Like may people in the Tampa Heights community that he represents, House District 61 Democrat Ed Narain was holding his breath when news broke on Tuesday that Governor Rick Scott had vetoed $256 million in projects from the just concluded legislative session.
The good news is that Narain’s request for $1.2 million to move what has become a beloved community center to another part of the area will go through. The facility, the former Faith Temple Missionary Baptist Church on Palm Avenue, appeared to be slated for demolition in the coming years to make way for the construction of the Tampa Bay Express project.
“I’m obviously pleased that it was able to remain in the budget. I think it’s the right thing for the Tampa community,” Narain told Florida Politics on Tuesday. “It was supported by Senator Joyner, Senator Lee, House Budget Chair Corcoran, and everybody in the Hillsborough Legislative Delegation. I think it’s a big win for our community.”
The Tampa Heights Junior Civic Association has invested lots of sweat equity and an estimated $1 million to rehabilitate the facility, and they were extremely disappointed to learn from the city last fall that they should stop working on new projects, since it was FDOT owned property, and they wanted it back.
Now the building will literally be picked and moved to a different part of the community.
Narain was also pleased that his request for $800,000 for the Hillsborough Homeless Initiative escaped the governor’s veto pen as well.
The 39-year-old second-term representative from Tampa had a very good session, as good as any member in the House Democratic caucus. Among his achievements include sponsoring a bill to remove and replace the statue of General Edmund Kirby Smith from the National Statuary Hall in Washington D.C. Smith was a Confederate army general. The law calls on the Florida Arts Council and the Department of State to estimate the costs of replacing the statue, including the costs associated with designing and creating a new statue, removing the current statue, and any unveiling ceremony.
He also sponsored the legislation in the House that finally addresses the legacy of the Arthur G. Dozier School for Boys in Marianna. The school was closed down in 2011 amid accusations by former students of physical and sexual abuse. The bill calls for providing up to $7,500 for funeral and burial expenses for each exhumed body. It also would require officials to preserve records, artifacts and remains found on the school site. And it creates a task force charged with devising plans for a memorial and figuring out what to do with any unidentified or unclaimed remains.
Narain served as chair of the Legislative Black Caucus during the just concluded legislative session. Among its victories this year include legislation requiring the Florida Department of Law Enforcement to investigate all deadly police involved shootings. The Caucus was also instrumental in ensuring that a group of black farmers will be able to obtain a license to allow them to participate in the medical marijuana nurseries.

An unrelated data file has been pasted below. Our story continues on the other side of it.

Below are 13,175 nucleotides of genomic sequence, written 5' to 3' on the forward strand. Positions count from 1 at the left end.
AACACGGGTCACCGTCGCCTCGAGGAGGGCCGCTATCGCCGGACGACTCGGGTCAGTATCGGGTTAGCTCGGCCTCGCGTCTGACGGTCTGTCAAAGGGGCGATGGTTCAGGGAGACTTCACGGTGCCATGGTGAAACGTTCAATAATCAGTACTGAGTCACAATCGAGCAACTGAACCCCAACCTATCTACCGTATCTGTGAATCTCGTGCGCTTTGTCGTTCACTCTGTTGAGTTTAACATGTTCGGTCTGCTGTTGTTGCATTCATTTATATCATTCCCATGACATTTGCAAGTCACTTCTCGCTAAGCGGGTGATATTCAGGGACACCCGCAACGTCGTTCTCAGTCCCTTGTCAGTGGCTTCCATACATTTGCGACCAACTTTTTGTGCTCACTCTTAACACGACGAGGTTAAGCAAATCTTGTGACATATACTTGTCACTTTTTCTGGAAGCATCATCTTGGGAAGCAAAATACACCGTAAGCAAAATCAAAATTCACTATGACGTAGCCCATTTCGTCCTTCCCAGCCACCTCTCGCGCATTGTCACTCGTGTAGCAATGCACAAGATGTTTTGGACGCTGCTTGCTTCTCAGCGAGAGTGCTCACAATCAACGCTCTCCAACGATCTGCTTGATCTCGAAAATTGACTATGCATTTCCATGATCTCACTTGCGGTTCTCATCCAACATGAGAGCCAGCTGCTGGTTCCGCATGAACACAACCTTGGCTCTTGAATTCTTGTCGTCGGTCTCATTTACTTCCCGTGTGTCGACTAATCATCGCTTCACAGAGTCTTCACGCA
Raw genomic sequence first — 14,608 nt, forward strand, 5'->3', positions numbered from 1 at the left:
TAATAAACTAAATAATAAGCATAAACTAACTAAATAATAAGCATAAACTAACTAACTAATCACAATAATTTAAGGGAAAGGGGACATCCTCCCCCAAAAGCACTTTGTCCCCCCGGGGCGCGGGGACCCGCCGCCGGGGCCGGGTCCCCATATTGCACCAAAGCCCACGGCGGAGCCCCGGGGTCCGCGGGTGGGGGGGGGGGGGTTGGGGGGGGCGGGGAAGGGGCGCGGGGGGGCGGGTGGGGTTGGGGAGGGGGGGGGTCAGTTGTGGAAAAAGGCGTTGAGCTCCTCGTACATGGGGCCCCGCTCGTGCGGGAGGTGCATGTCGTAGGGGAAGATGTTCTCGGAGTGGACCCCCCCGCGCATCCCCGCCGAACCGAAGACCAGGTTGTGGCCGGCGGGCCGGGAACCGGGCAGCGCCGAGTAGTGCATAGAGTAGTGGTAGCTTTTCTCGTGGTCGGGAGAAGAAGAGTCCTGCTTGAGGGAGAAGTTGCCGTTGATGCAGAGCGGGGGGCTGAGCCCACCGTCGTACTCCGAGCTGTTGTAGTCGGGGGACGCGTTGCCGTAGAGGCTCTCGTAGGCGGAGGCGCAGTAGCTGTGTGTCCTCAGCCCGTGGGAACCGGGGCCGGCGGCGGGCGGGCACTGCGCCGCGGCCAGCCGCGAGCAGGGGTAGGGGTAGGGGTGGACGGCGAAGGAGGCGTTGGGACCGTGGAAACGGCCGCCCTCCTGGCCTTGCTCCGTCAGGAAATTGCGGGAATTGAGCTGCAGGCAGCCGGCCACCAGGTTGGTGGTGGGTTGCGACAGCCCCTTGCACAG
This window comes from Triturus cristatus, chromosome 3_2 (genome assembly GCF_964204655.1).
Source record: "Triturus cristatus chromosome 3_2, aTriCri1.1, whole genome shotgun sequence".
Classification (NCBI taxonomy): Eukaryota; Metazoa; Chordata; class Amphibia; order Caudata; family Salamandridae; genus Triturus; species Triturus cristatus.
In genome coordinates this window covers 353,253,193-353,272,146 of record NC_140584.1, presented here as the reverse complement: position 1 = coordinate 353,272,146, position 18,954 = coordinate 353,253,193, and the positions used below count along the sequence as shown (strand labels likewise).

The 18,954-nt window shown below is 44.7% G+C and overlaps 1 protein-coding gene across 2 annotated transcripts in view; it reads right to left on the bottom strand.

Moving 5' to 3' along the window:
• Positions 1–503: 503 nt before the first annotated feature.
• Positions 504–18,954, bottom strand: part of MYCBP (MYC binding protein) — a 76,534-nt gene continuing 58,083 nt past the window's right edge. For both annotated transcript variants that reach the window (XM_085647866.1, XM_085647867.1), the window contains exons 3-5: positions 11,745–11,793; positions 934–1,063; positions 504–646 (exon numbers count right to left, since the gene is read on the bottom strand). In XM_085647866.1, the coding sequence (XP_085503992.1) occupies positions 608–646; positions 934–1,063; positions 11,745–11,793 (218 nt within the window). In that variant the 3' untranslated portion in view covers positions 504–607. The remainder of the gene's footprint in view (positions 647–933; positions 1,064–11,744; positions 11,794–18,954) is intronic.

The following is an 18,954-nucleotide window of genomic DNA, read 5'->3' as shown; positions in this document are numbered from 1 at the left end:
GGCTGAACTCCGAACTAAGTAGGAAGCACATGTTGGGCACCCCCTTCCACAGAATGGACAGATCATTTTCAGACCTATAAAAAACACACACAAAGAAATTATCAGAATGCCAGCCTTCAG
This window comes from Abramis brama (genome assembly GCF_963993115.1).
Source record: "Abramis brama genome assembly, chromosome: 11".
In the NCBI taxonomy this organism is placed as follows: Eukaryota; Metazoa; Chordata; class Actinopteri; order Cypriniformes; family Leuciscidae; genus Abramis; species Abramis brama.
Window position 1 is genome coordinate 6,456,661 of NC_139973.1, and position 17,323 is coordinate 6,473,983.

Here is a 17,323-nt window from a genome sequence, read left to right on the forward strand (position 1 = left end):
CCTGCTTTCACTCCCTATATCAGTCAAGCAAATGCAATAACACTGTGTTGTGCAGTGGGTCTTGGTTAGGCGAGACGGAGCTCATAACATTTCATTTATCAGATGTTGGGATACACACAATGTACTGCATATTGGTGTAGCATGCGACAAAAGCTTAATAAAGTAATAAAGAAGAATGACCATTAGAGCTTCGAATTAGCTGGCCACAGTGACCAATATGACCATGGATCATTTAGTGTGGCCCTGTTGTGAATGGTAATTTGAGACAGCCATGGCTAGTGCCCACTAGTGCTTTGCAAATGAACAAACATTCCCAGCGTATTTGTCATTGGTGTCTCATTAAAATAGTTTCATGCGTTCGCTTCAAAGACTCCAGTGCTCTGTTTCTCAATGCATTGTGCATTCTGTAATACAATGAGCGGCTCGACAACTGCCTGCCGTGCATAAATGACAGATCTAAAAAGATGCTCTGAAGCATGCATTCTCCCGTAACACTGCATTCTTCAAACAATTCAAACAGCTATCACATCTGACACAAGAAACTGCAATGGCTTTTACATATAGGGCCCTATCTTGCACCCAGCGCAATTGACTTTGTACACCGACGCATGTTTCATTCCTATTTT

One disappointment for Narain was that his proposal that would protect witnesses from being harassed and retaliated against by criminals when cooperating with the police passed through several committees in the House, but died in the Senate. HB 475 provided an exemption from public records for the names of witnesses to a felony.
“When you look at the five shootings that started off 2016 in the Tampa area, and then the several you’ve had all across the state in St. Petersburg and Miami, there are people out there – they know what happened, but they’re afraid to come forward because they’re afraid of becoming the next victim. So what HB 475 would have done would have allowed witnesses information to be able exempt from public records until the end of that trial.”
The bill was supported by the Florida Sheriffs Association and the Police Benevolent Association. Narain says the PBA will highlight the bill as one of their highest legislative proposals in 2017.
If things go as he intends, Narain will be serving in the state Senate in 2017. Last week he made the somewhat surprising announcement that he will take on fellow Democrats Betty Reed and Darryl Rouson for the state Senate District 19 seat being vacated by a term-limited Arthenia Joyner later this year.
Narain has Joyner’s blessing, but it’s a bit of awkward in confronting Reed, who previously represented HD 61, and gave him a crucial endorsement in his tough as nails race against Sean Shaw in 2014 (Shaw, incidentally has recently announced his candidacy for the HD 61 seat).
Narain said from the time he started working in the House last year he’s been fending off requests that he run for the Senate.
“I didn’t even want to talk about it,” he says. “I didn’t think it was fair to Representative Reed, more than anybody else.”
But he says the call for him to enter the race “kept getting louder and louder with the more success that we had.”
“I do feel it’s about the future of the district. It’s the right thing to do, so after a lot of prayer, a lot of consultation, I decided to put throw my hat in the race. It’s definitely nothing personal, I have the utmost respect for Representative Reed, but I do think that it’s important that we have somebody that has a strong vision, not just for the future, but for the state.”